Check it our here:Room and Chart Gallery.

While I'm on it, some other big visible chart sites I would like to remember:

Tuesday, 19 February 2008

A Lovelly Farewell To Edith Miller

Yesterday I was in Perth to attend the funeral of my mother's best friend of 40 years; Edith Miller. I hadn't seen Edith for some years but she was a lady of such presence, and I often heard so much from my mother, that she just felt to me as part of our family. Strange how you see some people so rarely but they they feel part of your grain. It was a lovely funeral with a real sense of humanity. First time I've felt a positive feeling from a funeral. Glad I was there.

Robin: Sorry for not visiting while I was in Perth. It just did not fit. See ya next time though!

NXmlSerializer Rev 2.0 Beta Released

I've today posted a Rev 2.0 release on the sourceforge project site. Much improved code but more importantly new features:
  • Private field value serialization
  • Parameterised constructor support (does not require default constructor)
  • 'Just in time' type discovery
  • Simplified API

Sunday, 10 February 2008

NXmlSerializer updated

I've finally completed refactoring the NXmlSerializer code. It could almost be said to be a 'rewrite'. I now feel happy with the code. It now also, optionally, serializes classes by private fields. The idea is serialize the class's internal state rather than by public properties.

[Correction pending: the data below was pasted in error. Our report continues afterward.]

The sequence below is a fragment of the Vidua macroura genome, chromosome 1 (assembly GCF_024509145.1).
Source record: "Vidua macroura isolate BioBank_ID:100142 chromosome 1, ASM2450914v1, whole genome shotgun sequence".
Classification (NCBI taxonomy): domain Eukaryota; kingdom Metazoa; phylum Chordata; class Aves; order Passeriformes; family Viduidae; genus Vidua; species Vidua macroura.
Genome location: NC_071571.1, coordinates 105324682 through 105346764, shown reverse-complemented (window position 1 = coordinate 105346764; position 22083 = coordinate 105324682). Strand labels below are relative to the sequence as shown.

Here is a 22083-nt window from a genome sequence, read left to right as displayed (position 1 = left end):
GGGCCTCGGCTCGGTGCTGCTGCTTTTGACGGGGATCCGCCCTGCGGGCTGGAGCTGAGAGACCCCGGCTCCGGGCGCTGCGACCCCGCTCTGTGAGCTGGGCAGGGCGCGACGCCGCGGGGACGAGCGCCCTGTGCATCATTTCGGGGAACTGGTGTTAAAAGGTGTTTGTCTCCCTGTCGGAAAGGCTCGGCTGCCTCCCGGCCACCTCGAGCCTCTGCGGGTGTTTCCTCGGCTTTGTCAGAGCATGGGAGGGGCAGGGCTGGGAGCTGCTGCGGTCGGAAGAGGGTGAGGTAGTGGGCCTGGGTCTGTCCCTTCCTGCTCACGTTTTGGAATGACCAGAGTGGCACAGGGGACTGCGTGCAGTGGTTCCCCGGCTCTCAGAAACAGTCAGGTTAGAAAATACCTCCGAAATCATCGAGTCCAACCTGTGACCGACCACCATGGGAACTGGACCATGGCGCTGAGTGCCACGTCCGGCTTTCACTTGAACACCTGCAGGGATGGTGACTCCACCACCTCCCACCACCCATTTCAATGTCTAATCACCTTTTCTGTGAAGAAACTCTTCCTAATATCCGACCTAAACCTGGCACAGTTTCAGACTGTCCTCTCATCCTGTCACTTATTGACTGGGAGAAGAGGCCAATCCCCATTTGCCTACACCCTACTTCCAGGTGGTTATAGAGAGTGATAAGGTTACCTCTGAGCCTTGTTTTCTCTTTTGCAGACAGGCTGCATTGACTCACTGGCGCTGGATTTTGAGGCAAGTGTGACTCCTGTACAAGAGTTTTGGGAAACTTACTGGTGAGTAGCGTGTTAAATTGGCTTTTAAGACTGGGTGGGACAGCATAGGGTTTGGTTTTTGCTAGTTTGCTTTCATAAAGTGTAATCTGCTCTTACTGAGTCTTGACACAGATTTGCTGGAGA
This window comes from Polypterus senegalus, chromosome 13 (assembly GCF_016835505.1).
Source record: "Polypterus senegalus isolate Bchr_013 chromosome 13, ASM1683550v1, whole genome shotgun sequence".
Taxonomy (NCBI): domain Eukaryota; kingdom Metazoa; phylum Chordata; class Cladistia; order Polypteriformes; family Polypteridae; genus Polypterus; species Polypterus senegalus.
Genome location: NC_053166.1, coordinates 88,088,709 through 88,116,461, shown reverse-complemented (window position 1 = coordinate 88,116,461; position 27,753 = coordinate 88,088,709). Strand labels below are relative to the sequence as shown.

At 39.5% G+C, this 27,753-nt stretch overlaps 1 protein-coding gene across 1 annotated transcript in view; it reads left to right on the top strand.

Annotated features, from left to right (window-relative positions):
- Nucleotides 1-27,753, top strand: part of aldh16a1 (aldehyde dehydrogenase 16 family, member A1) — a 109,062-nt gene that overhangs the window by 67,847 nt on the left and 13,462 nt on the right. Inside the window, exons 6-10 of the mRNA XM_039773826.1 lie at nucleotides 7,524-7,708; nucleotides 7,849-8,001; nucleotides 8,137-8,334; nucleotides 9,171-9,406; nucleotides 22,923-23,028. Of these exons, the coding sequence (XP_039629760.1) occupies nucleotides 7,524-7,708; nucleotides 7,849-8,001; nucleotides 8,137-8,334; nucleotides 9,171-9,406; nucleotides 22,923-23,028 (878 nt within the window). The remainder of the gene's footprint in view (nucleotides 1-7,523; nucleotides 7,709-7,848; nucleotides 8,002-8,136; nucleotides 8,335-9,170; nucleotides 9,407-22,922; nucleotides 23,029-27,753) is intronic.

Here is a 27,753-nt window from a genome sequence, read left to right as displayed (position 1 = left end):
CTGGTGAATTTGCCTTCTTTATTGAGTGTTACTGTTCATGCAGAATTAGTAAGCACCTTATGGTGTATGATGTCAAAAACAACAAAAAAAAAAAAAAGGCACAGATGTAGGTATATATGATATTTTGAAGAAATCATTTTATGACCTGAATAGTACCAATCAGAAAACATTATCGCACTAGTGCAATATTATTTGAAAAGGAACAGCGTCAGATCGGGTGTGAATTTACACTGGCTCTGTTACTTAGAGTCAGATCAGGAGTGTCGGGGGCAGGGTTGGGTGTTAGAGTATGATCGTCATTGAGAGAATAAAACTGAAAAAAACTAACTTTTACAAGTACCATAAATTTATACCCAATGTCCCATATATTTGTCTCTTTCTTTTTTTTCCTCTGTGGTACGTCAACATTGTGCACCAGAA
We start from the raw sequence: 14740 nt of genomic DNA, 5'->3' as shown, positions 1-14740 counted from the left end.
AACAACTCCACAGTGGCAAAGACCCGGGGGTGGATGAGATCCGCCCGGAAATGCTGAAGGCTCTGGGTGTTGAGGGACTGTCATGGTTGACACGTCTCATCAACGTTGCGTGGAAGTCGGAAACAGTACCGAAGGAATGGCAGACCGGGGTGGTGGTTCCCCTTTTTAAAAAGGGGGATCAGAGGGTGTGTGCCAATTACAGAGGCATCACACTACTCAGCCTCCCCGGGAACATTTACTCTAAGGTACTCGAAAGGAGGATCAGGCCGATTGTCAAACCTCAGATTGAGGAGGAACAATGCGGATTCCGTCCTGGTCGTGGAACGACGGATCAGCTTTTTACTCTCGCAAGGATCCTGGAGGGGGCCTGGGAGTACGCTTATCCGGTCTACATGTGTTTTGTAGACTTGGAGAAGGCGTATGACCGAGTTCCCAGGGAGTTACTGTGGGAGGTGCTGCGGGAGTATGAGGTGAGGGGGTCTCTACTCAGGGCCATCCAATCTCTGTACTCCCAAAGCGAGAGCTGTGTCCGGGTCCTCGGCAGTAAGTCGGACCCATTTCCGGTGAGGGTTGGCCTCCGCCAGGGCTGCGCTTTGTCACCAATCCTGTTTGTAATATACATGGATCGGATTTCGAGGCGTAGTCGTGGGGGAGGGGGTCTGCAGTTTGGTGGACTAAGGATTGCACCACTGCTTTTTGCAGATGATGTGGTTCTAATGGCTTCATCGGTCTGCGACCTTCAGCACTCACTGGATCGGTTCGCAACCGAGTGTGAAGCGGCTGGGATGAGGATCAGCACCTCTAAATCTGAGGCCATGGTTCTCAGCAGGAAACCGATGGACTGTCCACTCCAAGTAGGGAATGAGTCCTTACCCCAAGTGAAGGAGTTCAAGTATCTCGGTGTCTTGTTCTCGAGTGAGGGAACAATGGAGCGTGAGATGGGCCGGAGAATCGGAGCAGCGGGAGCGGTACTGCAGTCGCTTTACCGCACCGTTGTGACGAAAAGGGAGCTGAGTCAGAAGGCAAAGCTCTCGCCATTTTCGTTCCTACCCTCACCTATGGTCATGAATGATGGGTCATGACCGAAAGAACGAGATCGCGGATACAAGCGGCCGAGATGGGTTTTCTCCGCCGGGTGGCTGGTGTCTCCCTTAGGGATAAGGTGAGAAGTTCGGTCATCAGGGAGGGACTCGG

I know the code is in use in a couple of commercial projects successfully but it is still beta. I'm yet to update the SourceForge project documentation. Get latest on the source code, I will update the release binaries when I've updated the documentation. See how to use it my looking at the tests.

Known limitations:
  • Does not serialize read only public properties with an object type.
  • Cannot handle classes with read only fields.
  • Field reading does not, yet, support XmlIgnore attribute.
  • Cannot serialize classes that do not have a default constructor.
  • Still needs upfront discovery of domain types. Yet to add a more intelligent to discover 'just in time'. This will probably not be done until we see a speed issue.
The motivation for this project. That is "what it can offer", can be found in the old documentation here.

Saturday, 2 February 2008

A Pattern For Task Focus

Newcomers to an XP style of development, and especially completer finishers, often have trouble breaking down tasks. It is a much underrated skill.

The warning flag is the discussion mentions classes outside of the class being worked on, or, in other words 'the big picture' keeps looming up to hide the work.

So here is a behaviour pattern I'm working on:
  1. State the story in multiple single sentences. These are the use cases that will be used to the automated user acceptance tests (UATs).
  2. Now break the story in developer tasks, each a simple sentence of the form: "When ..... (set/tell) .... to .....". Smaller the better, do not be shy to have many.
  3. Implement each task.
  4. Run the UATs ... gosh it works!
Understand the customer requirements, break them down to short stories (a real kill), then divide it up into developer (not customer tasks). It is another view of ask not what you need to do to the code but what the code needs of you. When you are at task level the task tells you the unit test and from then on the code tells you what it needs.

The anti-patterns here are hearing talk of 'how to do it' rather than what is needed. For example 'inject object X into Y'. This stuff is how, but does not add functionality. Make the code tell you to do this.